Many people confuse the terms “heart attack” and “stroke,” using them interchangeably, thinking they are the same thing. But they are not.
A stroke affects the brain. A heart attack affects the heart. Let’s look at each in more detail.
The American Heritage Dictionary defines a stroke as: A sudden loss of brain function caused by an interruption in the supply of blood to the brain. A ruptured blood vessel or cerebral thrombosis may cause the stroke, which can occur in varying degrees of severity from temporary paralysis and slurred speech to permanent brain damage and death.
The first signs of a stroke are numbness, slurred speech, weakness, paralysis on one side of the body, blurred vision or sudden loss of vision, drooping arm or leg, dropped face or dribbling mouth, unsteadiness, confusion speaking or understanding speech.
If you believe someone is having a stroke, call 911 immediately. It is important to keep the person calm, but give him/her nothing to eat or drink. Continue monitoring until the paramedics arrive.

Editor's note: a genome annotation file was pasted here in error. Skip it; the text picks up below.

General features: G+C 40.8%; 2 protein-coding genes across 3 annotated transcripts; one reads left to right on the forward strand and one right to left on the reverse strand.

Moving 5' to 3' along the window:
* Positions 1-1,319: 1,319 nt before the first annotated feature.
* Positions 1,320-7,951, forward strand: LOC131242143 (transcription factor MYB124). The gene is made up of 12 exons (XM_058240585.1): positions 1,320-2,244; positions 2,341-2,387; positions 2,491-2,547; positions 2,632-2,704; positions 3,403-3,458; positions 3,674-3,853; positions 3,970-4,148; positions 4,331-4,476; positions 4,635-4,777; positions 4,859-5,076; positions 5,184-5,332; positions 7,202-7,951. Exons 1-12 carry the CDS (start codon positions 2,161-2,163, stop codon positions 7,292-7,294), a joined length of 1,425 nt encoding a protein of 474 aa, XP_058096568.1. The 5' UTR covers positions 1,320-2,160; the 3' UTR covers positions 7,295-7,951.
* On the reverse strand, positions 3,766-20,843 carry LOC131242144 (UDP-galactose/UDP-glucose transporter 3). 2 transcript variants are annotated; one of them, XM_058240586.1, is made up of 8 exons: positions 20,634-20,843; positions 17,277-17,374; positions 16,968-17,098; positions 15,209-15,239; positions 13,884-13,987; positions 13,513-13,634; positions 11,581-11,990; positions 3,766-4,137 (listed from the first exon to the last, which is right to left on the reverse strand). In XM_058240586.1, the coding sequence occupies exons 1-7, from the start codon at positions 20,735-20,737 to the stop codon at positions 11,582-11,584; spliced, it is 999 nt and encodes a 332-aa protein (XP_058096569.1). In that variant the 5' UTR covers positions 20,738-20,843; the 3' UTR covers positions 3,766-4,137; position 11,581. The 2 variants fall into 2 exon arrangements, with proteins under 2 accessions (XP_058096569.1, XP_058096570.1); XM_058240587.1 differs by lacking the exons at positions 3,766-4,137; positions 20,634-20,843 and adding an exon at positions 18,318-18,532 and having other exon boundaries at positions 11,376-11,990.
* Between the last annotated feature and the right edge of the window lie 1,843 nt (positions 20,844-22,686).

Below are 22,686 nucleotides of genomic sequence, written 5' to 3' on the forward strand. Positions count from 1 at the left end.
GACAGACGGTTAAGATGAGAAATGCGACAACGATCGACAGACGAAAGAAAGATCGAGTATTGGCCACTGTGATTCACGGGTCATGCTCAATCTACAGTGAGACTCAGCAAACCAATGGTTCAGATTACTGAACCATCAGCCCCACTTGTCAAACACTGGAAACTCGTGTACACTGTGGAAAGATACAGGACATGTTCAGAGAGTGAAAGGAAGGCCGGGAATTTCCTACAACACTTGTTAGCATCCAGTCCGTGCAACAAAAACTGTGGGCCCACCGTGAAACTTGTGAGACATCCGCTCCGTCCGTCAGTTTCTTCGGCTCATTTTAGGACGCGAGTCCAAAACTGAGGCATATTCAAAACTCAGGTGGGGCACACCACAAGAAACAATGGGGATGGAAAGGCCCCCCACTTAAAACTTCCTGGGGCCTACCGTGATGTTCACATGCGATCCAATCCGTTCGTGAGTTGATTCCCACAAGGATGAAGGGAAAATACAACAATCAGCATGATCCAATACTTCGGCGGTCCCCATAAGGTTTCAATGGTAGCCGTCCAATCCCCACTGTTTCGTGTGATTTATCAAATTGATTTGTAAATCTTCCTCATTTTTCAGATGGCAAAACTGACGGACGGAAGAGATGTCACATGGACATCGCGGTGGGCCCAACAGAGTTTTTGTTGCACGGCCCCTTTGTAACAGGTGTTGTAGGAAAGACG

There are two main types of stroke. The most common is when a clot blocks an artery that carries blood to the brain. This is caused by a Cerebral Thrombosis or Cerebral Embolism.
The second most common stroke is a Bleed. This is when a Blood Vessel breaks in the brain, also called a Hemorrhagic Stroke.
For more information on strokes, watch this short video:
The American Heritage Dictionary defines a heart attack as: An episode of heart failure or the stopping of normal heart function; a coronary thrombosis. Symptoms of a heart attack include pain and pressure in the chest, which often spread to the shoulder, arm, and neck. Today, physicians tend to define heart attack in terms of muscle damage to the heart caused by oxygen deprivation.
It is important to recognize the problem before the heart stops. You may notice signs and symptoms like sweating, difficulty breathing, chest pain, and nausea.
If you believe someone is having a heart attack, call 911 immediately. It is important to sit him down and reassure him to reduce his anxiety level until help arrives.
Cardiovascular disease is the number one killer in America and leads to heart attacks.
You can prevent cardiovascular disease with a healthy diet, regular exercise, managing stress, controlling diabetes, controlling high blood pressure, and not smoking.
For more information on heart attacks, watch this short video: